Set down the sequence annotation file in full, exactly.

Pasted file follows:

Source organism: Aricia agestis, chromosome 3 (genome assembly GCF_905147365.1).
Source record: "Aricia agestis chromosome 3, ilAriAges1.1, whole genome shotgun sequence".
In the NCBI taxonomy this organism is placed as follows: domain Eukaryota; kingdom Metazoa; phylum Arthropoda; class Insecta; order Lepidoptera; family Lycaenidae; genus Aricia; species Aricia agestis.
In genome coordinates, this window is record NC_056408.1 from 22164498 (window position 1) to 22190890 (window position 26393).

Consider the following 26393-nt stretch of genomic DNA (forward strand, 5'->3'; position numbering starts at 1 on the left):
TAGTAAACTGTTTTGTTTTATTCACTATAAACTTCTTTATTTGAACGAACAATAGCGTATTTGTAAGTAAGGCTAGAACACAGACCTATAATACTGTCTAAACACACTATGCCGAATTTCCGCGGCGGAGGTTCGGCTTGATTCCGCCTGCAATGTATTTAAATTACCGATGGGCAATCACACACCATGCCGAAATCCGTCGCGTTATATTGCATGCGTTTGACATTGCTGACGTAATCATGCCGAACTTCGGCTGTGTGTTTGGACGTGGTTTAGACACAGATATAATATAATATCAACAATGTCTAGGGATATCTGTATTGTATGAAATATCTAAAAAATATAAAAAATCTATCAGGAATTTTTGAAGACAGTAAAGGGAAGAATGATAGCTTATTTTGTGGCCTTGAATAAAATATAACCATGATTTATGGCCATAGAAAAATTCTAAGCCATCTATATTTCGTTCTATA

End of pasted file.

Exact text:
Source organism: Aricia agestis, chromosome 3 (genome assembly GCF_905147365.1).
Source record: "Aricia agestis chromosome 3, ilAriAges1.1, whole genome shotgun sequence".
In the NCBI taxonomy this organism is placed as follows: domain Eukaryota; kingdom Metazoa; phylum Arthropoda; class Insecta; order Lepidoptera; family Lycaenidae; genus Aricia; species Aricia agestis.
In genome coordinates, this window is record NC_056408.1 from 22164498 (window position 1) to 22190890 (window position 26393).

Consider the following 26393-nt stretch of genomic DNA (forward strand, 5'->3'; position numbering starts at 1 on the left):
TAGTAAACTGTTTTGTTTTATTCACTATAAACTTCTTTATTTGAACGAACAATAGCGTATTTGTAAGTAAGGCTAGAACACAGACCTATAATACTGTCTAAACACACTATGCCGAATTTCCGCGGCGGAGGTTCGGCTTGATTCCGCCTGCAATGTATTTAAATTACCGATGGGCAATCACACACCATGCCGAAATCCGTCGCGTTATATTGCATGCGTTTGACATTGCTGACGTAATCATGCCGAACTTCGGCTGTGTGTTTGGACGTGGTTTAGACACAGATATAATATAATATCAACAATGTCTAGGGATATCTGTATTGTATGAAATATCTAAAAAATATAAAAAATCTATCAGGAATTTTTGAAGACAGTAAAGGGAAGAATGATAGCTTATTTTGTGGCCTTGAATAAAATATAACCATGATTTATGGCCATAGAAAAATTCTAAGCCATCTATATTTCGTTCTATA